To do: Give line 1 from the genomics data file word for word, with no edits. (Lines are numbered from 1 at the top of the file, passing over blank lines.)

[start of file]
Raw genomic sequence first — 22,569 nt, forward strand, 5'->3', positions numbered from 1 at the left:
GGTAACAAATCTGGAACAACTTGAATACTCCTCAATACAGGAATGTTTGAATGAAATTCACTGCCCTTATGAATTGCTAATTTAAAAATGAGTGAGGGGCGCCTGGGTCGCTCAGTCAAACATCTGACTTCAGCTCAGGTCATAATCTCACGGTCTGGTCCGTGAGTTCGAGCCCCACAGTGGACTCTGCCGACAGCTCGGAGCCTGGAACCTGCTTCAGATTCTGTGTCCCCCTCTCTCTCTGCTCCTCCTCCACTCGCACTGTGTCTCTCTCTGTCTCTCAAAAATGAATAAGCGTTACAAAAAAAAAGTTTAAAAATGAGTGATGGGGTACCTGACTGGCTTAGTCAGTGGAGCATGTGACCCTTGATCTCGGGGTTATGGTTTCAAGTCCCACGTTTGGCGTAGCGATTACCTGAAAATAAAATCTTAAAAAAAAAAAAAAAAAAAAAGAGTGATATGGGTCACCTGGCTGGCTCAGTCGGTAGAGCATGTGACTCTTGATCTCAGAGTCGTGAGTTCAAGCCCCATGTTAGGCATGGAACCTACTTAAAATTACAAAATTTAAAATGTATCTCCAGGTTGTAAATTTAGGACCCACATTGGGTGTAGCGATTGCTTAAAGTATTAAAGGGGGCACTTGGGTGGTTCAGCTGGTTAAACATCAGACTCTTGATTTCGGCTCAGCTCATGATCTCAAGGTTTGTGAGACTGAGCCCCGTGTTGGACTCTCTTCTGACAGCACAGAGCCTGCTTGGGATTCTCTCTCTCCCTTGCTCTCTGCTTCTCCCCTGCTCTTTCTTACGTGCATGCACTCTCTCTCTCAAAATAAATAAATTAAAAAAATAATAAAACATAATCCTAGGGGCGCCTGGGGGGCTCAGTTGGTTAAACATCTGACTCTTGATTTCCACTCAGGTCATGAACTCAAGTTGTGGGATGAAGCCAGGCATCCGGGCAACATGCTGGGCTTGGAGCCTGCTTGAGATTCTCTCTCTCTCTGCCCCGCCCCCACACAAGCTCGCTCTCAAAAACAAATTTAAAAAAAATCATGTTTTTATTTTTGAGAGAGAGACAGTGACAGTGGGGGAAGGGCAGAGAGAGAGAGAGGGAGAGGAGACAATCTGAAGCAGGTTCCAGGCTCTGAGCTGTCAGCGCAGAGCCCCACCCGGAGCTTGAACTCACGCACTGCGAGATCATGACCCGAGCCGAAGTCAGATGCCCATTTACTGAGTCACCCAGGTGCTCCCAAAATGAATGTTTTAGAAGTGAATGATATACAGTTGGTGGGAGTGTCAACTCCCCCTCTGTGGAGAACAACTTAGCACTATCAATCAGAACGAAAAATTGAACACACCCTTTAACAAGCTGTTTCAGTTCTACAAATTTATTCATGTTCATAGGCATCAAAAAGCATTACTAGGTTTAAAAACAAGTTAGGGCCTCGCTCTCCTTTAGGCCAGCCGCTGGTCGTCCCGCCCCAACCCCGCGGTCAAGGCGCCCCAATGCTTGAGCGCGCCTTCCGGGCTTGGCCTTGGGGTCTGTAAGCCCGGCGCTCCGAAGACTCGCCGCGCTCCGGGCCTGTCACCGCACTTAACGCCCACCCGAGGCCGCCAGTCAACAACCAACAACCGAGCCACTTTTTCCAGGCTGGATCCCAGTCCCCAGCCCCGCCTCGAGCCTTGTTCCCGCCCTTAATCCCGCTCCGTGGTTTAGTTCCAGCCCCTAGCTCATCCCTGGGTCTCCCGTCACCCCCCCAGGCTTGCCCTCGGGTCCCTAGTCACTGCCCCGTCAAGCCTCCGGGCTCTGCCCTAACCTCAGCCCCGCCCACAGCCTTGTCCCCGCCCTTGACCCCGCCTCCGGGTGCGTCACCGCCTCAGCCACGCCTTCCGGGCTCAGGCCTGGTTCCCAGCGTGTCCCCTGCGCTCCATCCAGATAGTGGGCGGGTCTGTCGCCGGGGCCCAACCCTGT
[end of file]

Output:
Raw genomic sequence first — 22,569 nt, forward strand, 5'->3', positions numbered from 1 at the left: